“Komatsu excavators have good hydraulic power and breakout force, so if we run into rock we can put a hammer on one to take care of it, no problem,” said Martin. “On the gathering side, we’re generally running underground lines from the wells to modules. From there, the pipe is run above ground to the gathering facility. Multiple lines mean a ditch that’s sometimes 20-feet wide, 8-feet deep and 400-feet long. The Komatsus allow us to excavate that in relatively short order.”

“On the midstream side, production is measured by how quickly we can dig and get pipe in the ground, so we set up five or six excavators and swing dirt,” added Olin. “We started with the PC240s and added a couple of PC290s to give us more capacity for handling the heavier pipe. We can use them to lower it into the ground without having to rent a side boom. It’s a big savings. All the machines are fast and, equally as important, reliable so we get great uptime. Nearly our entire excavator fleet is now Komatsu.”

Improving uptime was one reason that 1888 Industrial Services looked at Komatsu excavators. The company often had to stop to regenerate its previous competitive Tier 4 machines.

“That costs considerable time and production and was a source of frustration, but it has not been an issue with the Komatsus. Jeremy and Power Motive assured us that would be the case, and they were right. The excavators regenerate while working,” shared Hansen. “We also like that the Komatsu CARE program covers scheduled maintenance for the first 2,000 hours or three years. Our Parts and Service Sales Rep Roudy Redenbaugh calls us when a service is due and schedules it at a convenient time to minimize our downtime. It has worked so well that we arranged for Roudy to extend coverage beyond 2,000 hours.”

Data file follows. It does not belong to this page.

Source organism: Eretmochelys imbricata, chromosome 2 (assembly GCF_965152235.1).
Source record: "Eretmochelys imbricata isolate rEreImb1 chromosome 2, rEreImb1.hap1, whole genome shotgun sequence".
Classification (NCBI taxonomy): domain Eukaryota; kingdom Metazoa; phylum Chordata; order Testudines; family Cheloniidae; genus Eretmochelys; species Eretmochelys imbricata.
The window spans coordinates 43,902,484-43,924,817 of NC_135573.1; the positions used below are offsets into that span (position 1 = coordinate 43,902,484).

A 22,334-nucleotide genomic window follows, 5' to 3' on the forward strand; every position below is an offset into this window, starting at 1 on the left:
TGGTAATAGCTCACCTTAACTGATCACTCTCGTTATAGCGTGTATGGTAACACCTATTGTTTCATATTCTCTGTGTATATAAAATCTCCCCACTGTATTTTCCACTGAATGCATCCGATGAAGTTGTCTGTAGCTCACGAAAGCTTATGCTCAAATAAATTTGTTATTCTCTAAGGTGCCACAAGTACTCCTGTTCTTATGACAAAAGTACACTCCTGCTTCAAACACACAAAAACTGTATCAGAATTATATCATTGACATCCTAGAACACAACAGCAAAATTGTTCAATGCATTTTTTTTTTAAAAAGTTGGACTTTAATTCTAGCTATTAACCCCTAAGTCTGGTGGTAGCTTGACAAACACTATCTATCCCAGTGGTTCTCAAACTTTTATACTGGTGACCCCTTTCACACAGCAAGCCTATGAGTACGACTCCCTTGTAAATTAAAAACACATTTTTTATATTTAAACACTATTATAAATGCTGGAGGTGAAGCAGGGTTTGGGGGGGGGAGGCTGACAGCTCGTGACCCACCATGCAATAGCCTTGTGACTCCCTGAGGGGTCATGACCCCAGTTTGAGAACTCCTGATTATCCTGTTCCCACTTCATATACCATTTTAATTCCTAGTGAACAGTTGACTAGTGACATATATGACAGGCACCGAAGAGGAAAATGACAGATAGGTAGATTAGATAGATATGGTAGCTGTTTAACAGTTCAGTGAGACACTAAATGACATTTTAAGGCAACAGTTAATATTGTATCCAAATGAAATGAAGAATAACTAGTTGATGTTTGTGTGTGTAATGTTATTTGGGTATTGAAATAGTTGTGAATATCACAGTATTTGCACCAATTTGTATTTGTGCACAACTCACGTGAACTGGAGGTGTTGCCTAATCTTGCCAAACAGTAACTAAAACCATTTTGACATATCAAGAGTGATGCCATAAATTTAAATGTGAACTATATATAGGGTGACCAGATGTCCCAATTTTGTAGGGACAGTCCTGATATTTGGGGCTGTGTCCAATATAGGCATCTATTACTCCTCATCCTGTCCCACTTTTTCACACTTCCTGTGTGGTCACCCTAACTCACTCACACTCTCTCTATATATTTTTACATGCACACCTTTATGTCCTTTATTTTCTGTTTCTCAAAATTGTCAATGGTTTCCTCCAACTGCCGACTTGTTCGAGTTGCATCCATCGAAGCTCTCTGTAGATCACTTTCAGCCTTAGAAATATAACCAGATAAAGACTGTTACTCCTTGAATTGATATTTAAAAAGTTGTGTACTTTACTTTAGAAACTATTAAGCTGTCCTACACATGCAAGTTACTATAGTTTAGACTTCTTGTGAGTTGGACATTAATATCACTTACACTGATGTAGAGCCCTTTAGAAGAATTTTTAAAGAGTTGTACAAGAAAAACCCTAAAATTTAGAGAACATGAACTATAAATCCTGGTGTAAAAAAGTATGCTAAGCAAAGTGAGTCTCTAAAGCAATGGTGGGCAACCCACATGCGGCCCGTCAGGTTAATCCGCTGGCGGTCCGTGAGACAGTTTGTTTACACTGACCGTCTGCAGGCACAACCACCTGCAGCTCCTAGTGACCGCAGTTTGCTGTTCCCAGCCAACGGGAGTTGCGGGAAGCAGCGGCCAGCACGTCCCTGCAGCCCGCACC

“Service after the sale is just as important to us as it is when buying and renting the machines,” added Martin. “Jeremy, Roudy and Power Motive are excellent to work with. They care about our success, and it shows in everything they do for us. For instance, Jeremy went the extra mile to ensure that we had block heaters installed on the excavators, and Power Motive provided our operators training on the Komatsu machines. It has become a very strong relationship.”

Additional options

1888 Industrial Services operates mainly in the Denver-Julesburg Basin in Colorado and Wyoming. It has also completed assignments in Utah and North Dakota and is currently looking at the possibility of expanding into the West Texas Permian Basin.

“The opportunity is there,” reported Hansen. “We have the knowledge and skills to handle almost anything, so our business plan includes putting that area in play.”

The management team sees the possibility of moving into other markets as well.

“Civil construction, industrial plants and other types of projects are all on our radar,” said Olin. “We actively seek growth, and with the great staff we have, it’s conceivable for us to easily move into those sectors. It’s a matter of applying what we already do.”